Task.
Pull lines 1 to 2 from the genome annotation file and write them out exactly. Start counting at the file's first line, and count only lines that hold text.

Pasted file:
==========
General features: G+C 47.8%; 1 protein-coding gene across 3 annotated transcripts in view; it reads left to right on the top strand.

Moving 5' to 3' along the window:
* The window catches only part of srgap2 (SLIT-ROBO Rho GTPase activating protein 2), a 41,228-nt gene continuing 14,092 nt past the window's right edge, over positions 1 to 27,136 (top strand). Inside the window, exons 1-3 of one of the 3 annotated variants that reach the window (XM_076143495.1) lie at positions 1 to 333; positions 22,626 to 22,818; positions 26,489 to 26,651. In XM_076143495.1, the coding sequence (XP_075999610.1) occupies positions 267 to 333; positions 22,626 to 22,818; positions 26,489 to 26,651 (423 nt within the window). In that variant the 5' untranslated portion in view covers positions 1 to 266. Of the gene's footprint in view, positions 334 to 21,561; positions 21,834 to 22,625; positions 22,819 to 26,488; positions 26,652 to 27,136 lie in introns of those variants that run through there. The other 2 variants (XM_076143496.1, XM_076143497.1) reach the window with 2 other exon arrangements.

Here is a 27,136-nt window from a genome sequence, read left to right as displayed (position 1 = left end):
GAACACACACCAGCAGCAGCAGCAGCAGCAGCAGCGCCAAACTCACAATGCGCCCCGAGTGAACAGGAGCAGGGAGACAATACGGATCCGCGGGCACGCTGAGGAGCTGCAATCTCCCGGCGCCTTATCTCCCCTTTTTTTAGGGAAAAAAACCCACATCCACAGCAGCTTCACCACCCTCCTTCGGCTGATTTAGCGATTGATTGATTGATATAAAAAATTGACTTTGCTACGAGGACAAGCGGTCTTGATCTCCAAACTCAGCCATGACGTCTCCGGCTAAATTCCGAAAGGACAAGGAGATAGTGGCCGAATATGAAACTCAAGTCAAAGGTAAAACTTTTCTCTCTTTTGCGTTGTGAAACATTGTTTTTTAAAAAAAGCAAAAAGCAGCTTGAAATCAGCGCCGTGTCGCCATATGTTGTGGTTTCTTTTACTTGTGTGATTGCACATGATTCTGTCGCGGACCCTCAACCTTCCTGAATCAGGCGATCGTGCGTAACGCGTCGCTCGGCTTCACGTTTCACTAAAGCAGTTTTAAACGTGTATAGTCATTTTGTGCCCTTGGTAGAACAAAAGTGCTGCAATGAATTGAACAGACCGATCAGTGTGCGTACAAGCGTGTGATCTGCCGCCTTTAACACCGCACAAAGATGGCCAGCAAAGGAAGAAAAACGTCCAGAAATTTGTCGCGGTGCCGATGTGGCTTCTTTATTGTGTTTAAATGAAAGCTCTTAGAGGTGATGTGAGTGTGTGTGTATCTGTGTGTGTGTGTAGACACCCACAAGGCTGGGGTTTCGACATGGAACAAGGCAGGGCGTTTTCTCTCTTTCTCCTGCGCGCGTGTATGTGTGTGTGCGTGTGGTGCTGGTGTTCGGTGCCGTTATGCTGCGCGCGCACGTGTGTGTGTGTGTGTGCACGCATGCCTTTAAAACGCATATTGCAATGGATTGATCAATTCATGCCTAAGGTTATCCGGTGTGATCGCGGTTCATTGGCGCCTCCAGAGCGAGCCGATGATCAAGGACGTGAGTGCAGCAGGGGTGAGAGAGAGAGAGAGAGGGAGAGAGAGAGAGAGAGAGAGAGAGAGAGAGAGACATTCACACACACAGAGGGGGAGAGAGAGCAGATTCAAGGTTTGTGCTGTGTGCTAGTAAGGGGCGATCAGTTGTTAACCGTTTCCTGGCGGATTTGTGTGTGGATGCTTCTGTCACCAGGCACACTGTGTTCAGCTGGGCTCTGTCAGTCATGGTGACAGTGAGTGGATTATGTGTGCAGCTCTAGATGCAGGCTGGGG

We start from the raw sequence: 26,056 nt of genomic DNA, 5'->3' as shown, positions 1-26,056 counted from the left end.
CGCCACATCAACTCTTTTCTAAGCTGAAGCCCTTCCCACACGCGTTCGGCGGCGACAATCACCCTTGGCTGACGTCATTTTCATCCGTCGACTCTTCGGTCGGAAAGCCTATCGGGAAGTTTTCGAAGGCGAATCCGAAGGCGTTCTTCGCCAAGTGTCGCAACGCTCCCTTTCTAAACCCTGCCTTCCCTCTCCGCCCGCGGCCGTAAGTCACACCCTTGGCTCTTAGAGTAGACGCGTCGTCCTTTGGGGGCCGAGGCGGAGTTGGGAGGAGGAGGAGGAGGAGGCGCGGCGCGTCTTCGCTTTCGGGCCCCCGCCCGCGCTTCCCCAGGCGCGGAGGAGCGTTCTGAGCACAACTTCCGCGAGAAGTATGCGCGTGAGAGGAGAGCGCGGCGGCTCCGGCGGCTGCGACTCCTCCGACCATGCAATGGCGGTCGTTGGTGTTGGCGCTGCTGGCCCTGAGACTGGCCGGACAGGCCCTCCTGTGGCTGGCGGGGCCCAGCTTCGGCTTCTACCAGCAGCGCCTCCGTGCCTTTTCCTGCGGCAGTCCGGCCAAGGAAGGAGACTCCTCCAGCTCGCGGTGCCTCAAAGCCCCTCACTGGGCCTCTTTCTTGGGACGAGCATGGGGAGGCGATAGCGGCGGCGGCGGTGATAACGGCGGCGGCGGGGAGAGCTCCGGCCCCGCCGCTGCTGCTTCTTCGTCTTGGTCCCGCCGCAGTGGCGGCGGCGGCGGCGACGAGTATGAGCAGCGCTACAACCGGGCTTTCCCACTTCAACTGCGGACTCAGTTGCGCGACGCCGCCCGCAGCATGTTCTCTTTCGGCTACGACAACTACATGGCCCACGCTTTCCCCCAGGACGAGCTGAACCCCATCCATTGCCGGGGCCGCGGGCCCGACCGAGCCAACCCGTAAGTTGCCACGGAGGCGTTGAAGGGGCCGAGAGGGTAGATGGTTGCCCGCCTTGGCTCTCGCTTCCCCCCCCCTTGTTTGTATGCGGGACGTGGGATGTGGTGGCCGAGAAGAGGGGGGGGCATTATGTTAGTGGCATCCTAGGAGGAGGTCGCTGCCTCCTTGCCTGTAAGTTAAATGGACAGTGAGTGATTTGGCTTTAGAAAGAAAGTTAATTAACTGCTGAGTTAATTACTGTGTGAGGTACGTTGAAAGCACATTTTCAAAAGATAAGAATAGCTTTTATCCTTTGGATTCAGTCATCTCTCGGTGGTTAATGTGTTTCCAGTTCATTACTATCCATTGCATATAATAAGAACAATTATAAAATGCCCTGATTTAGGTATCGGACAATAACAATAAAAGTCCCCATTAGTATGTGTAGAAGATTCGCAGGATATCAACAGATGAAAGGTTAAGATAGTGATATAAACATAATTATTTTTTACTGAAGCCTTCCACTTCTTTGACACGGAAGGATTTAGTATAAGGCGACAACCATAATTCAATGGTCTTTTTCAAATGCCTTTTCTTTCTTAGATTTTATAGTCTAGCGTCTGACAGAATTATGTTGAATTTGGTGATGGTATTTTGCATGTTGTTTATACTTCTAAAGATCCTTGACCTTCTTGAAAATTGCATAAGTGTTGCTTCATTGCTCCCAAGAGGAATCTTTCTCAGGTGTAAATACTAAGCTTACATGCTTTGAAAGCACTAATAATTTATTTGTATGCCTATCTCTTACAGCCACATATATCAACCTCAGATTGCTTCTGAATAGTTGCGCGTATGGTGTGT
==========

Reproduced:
General features: G+C 47.8%; 1 protein-coding gene across 3 annotated transcripts in view; it reads left to right on the top strand.

Moving 5' to 3' along the window: